The Lane County Board of Commissioners on Tuesday unanimously supported allowing the newly formed Festival of Eugene to use a Lane County-owned parking lot in downtown Eugene, free of charge, later this month.
But whether the scaled-down substitute for the canceled Eugene Celebration will take place remains uncertain. The group planning Festival of Eugene says it is still $12,200 short of its fundraising goal for an event that is set to start in 16 days.
At the board's morning meeting, organizers of the two-day event successfully alleviated concerns expressed by county leaders and staff about potential festival impacts on neighbors and the possible liability for the county.
Organizer Krysta Albert told the board that all music at the event will end by 10 p.m., with most of the stages shutting down by 8:30 p.m. She said the beer and wine gardens at the event will be run independently by local businesses, which will purchase insurance and provide security for them. No alcohol will be consumed on county property, she added.
No members of the public testified against the proposal on Tuesday.
The details of the contract between the nonprofit and the county will be worked out by county staff.
Commissioner Jay Bozievich said that as long as the contract includes language holding the county harmless from any legal action relating to the event, he would support the festival's request.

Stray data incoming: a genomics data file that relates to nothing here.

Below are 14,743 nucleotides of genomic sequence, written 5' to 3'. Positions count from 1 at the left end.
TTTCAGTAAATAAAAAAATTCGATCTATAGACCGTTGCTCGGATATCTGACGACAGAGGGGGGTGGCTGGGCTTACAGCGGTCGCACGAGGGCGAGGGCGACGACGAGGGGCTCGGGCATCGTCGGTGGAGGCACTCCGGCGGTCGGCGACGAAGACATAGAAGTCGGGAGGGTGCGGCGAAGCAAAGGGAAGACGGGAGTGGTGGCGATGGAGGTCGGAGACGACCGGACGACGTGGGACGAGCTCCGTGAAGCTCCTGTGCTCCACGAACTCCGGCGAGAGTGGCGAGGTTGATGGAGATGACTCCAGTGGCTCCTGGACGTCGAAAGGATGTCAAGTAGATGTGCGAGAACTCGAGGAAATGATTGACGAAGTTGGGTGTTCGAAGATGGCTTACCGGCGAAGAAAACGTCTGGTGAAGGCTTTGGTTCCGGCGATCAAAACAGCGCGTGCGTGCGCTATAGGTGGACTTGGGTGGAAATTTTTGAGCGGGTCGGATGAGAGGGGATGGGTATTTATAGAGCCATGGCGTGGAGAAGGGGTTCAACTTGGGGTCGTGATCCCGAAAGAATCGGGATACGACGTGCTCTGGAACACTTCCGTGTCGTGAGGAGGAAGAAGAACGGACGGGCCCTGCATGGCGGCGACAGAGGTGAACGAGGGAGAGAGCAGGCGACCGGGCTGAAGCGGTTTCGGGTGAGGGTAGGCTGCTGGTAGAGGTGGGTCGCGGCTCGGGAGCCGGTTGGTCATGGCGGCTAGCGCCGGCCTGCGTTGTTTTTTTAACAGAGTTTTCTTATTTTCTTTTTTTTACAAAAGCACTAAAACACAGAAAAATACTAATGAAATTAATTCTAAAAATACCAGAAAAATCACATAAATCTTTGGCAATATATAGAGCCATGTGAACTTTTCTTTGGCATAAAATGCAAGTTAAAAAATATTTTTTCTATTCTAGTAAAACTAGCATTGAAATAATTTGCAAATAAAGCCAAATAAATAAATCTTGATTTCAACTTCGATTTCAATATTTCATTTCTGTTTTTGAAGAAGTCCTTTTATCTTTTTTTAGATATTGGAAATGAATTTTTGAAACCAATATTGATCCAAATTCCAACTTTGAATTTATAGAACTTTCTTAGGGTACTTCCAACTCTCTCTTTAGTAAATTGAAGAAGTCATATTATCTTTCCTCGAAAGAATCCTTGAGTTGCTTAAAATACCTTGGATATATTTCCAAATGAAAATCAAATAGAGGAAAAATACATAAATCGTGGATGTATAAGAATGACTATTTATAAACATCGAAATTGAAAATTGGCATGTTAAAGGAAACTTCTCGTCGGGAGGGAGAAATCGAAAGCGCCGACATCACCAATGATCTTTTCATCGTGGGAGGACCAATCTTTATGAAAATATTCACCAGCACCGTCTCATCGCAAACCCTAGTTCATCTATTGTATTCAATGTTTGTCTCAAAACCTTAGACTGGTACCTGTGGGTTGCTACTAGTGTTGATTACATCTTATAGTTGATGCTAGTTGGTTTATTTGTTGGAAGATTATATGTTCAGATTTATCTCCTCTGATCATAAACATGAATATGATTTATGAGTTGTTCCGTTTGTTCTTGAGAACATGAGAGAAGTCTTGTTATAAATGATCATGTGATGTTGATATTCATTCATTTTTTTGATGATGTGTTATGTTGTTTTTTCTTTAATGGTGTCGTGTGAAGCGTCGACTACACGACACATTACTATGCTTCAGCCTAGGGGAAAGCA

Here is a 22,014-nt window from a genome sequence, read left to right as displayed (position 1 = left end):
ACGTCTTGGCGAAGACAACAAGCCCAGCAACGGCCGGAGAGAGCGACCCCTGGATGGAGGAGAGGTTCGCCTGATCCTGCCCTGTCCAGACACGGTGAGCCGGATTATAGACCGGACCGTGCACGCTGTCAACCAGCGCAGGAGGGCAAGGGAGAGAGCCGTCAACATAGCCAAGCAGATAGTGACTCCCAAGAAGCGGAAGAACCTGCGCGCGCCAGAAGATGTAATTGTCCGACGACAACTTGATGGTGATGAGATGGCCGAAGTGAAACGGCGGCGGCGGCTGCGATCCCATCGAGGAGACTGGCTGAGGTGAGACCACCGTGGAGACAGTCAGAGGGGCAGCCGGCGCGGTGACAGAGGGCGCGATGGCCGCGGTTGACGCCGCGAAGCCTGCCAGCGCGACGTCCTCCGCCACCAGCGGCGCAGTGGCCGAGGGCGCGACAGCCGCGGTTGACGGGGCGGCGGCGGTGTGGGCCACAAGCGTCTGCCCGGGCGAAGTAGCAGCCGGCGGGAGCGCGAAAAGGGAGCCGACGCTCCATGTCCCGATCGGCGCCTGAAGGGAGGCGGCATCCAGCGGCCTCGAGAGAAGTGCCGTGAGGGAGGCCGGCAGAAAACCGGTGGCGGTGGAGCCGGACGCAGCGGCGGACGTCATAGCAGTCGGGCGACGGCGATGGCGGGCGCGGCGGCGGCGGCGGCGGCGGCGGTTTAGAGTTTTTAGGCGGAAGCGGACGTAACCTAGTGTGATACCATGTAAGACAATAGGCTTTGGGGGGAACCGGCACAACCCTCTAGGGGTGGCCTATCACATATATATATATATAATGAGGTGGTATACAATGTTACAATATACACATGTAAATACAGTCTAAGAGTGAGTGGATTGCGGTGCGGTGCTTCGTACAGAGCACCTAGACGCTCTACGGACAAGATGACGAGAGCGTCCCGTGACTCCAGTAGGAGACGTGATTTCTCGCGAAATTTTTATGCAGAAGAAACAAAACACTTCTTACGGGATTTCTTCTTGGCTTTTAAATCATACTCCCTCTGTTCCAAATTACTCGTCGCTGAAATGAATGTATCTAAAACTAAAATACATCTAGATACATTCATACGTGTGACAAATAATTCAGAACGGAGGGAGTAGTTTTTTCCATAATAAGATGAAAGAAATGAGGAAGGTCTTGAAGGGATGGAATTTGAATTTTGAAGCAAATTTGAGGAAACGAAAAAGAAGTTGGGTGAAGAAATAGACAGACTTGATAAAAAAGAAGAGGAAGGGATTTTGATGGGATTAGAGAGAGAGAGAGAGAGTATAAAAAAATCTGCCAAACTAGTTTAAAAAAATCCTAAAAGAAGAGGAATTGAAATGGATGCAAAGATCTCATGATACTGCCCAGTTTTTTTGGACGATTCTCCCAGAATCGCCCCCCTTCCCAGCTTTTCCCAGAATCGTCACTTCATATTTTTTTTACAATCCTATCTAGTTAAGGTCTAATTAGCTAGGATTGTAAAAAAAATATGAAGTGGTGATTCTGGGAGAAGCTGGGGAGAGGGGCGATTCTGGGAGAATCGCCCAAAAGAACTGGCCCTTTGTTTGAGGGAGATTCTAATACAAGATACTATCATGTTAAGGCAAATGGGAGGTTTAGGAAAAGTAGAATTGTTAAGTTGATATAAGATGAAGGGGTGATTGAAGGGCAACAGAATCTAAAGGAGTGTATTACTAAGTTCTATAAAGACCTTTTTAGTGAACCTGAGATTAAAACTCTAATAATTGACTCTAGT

"It's great idea to have an event down there, and I'm more than willing to have the county provide the property to this community-run, not-for-profit event," he said.
Organizers want to set up their main music stage, some vendors, a food court, and some band parking on the county-owned half-block along Sixth Avenue between Oak and Pearl streets.
The rest of the festival would take place on the privately owned northern half of the same block and along a small section of Fifth Avenue.
The festival, scheduled for Aug. 22-23, is being organized hastily to fill in for the canceled 2014 Eugene Celebration. The new event won't charge for admission and is relying on vendor fees and fundraising to cover its costs, as well as many hours of work provided by volunteers.
As of Monday, the group had raised about $8,800, less than half of its goal of $21,000.
Unless their fundraising target is met by Aug. 12, the festival likely will be called off and donations will be returned, Albert said.